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Employers Would Need To Help Find Jobs For Injured Under Bill

Employers Would Need To Help Find Jobs For Injured Under Bill

Employers would need to do more to connect recently injured workers with in-house jobs they could still perform, under legislation introduced this week by Senate Minority Leader Jim Ananich (D-Flint) and co-sponsored by 14 other Senate Democrats.

 

Under SB 0368, injured workers wouldn't be required to find alternative work entirely on their own after an injury in order to receive workers compensation. Employers would be obligated to find the employee alternate work as part of the "good-faith" effort employees are required to take to find another job.

"Michigan's workers' compensation system is unjust and often fails those who experience a work-related injury," Ananich said. "Right now, workers often find themselves scrambling to find a new job immediately after their injury, or struggle with navigating the complicated bureaucracy of the current workers' compensation structure. These are unfair and unnecessary hurdles to place in front of folks who are just trying to recover."

SB 0368 reads that a good-faith job search means:

- The employee is still working where the injury occurred and the employee has tried unsuccessfully to obtain other jobs with that employer;

- The employee applies for at least two jobs per week (this is consistent with Unemployment Insurance Agency requirements); or,

- The employee is working full-time in reasonable employment.

The bill would also excuse an employee from searching for work if they are disabled or if searching for a job poses a threat to their safety and health.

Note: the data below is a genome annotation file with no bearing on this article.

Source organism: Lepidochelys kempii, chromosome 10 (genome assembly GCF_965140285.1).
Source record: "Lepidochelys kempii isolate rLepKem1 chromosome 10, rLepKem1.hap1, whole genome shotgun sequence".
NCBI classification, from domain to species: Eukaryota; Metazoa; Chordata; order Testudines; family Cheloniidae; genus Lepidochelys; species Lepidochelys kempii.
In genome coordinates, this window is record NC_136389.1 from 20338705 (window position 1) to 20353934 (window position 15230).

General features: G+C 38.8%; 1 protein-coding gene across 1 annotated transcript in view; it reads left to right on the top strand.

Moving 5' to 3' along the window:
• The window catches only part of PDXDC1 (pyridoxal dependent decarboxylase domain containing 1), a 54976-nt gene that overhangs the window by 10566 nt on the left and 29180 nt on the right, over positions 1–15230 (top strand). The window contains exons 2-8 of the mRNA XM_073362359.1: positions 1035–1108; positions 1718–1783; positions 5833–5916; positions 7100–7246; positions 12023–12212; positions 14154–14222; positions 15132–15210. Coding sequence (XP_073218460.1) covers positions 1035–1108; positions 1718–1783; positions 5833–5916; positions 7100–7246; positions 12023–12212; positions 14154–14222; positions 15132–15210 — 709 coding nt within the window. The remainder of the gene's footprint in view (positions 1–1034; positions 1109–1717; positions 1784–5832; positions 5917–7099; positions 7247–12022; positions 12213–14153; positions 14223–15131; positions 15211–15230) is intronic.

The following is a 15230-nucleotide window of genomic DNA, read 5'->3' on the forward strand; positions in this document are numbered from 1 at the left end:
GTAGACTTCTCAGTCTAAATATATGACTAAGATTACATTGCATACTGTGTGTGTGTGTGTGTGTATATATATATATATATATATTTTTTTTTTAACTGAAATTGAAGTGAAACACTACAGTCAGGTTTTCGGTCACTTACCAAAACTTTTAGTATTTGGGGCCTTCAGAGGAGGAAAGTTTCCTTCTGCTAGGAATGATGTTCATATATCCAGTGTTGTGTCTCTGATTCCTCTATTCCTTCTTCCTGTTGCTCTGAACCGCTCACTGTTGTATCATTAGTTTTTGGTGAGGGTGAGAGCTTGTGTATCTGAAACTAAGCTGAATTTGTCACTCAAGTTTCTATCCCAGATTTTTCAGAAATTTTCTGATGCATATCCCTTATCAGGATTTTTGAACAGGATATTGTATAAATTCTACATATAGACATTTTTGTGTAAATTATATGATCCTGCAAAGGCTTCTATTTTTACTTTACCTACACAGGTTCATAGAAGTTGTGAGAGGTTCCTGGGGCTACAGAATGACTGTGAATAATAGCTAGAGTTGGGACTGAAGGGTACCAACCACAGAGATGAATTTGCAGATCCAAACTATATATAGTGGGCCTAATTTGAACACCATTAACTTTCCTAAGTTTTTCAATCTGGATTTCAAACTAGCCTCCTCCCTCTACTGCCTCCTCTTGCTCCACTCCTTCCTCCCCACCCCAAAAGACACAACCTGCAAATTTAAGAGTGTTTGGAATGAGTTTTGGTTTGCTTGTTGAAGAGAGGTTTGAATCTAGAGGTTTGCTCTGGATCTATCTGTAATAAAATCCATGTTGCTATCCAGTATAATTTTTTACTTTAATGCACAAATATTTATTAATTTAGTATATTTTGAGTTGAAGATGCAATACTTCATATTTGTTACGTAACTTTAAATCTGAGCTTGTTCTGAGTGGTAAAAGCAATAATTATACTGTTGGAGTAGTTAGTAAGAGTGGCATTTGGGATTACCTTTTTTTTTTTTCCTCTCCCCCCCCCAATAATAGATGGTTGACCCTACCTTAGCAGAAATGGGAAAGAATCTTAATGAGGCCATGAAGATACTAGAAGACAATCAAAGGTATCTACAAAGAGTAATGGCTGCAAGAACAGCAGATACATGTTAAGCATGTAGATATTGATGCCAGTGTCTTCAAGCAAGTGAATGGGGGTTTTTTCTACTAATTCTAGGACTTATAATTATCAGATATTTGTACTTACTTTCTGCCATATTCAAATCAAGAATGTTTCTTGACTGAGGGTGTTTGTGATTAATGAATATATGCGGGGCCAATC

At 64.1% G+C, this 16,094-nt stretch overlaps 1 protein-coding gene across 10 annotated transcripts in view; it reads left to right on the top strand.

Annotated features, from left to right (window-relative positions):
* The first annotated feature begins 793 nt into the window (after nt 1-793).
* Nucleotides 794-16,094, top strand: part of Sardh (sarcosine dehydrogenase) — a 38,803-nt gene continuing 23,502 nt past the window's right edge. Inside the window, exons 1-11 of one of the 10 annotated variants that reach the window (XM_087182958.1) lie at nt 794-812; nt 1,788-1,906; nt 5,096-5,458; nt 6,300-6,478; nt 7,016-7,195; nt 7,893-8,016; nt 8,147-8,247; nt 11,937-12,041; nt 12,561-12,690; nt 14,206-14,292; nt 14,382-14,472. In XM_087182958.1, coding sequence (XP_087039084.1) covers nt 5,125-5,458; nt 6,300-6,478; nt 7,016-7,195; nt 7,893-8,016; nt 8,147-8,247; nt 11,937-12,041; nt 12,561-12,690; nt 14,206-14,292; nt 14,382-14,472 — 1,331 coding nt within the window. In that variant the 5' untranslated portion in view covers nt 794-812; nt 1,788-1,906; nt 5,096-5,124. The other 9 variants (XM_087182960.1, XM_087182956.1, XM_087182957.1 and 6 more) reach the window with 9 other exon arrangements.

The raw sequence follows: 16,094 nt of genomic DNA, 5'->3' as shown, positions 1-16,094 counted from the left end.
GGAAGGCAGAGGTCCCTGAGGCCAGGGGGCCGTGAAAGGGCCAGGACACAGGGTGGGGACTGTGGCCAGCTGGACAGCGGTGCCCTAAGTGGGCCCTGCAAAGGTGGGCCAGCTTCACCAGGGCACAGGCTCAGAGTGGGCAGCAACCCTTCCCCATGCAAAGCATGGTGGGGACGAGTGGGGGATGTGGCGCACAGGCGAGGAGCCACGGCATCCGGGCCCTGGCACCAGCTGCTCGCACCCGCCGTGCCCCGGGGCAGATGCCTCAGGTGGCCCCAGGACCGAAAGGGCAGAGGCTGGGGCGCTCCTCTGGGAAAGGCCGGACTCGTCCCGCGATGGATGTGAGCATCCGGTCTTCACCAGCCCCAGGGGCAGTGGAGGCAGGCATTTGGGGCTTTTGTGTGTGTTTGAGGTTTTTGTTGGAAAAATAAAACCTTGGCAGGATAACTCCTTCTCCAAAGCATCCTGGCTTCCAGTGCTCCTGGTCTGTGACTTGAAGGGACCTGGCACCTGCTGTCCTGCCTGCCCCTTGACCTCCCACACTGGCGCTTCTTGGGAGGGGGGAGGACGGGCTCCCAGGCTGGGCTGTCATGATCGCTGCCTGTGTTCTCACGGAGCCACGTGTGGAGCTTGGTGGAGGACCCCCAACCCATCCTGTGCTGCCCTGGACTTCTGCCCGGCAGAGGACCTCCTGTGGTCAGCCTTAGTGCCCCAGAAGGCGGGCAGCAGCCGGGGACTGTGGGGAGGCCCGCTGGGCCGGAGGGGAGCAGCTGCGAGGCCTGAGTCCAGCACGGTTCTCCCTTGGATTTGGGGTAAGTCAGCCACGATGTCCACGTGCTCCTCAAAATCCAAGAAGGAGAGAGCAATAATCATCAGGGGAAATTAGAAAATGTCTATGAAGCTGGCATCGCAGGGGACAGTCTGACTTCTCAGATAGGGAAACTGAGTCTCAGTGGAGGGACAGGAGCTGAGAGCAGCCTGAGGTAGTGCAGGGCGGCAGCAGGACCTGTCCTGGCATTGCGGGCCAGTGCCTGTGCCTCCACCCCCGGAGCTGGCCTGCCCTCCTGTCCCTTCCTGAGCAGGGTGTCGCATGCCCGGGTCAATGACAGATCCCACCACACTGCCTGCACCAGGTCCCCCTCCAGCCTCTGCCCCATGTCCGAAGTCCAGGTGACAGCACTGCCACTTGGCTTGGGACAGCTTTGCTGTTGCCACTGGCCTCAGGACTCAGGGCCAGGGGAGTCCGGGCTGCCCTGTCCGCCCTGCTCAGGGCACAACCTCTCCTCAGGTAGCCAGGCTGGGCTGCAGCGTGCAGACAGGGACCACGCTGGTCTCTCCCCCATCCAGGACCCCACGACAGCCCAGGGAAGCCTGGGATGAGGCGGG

According to Ananich, his legislation would be a "necessary fix for Michigan workers due to Republican-driven changes made to Michigan's Worker's Compensation law with enactment of Public Act 266 of 2011. Ananich argues that P.A. 266 removed the requirement of employers to offer reasonable alternative jobs to injured workers, and instead saddled workers with the responsibility of searching for employment entirely on their own.

"Michigan has the best workforce in the world, so when employees get hurt on the job, we should be doing everything we can to make the compensation system work for them, not against them, and that's what my bill does," Ananich asserted.

Michigan Chamber of Commerce Vice President of Business Advocacy Wendy Block, told MIRS that the Chamber opposes SB 0368.

"One of the overriding goals of the workers' compensation system is to help individuals return to work after they experience a work-related injury," Block said. "In some cases, an individual may not be able to return to the job they were injured performing, but may be able to perform a different type of work. Legislation passed in 2011 added an affirmative duty for individuals to seek work within their restrictions. We support current law because it is beneficial to employers and employees alike."

Charles Owens, director of the National Federation of Independent Business-Michigan, said that Public Act 266 or 2011 was passed and enacted for good reasons.

"Before it became P.A. 266, it was HB 5002," Owens said. "And prior to HB 5002 being passed and signed into law by Gov. Rick Snyder, the trial lawyers had been doing a lot of lawyering on the Michigan workers' compensation system. In fact, it had reached the point where the law was all over the place, depending on the whims of the courts' or magistrates' opinions.

"In addition to countering that situation, HB 5002 also modernized the system. For instance, the old law was written prior to many medical advances, such a knee replacements. So, in some cases what used to be lifetime injuries no longer are.

"Generally, if proposed legislation is aimed at narrowing down a part of the worker's' compensation law for clarification, NFIB might be interested in that discussion," Owens continued. "But if it's an attempt to repeal or open up the Act -- that's not something we'd be likely to support."

SB 0368 has been referred to the Senate Government Operations Committee, where it is expected to die.

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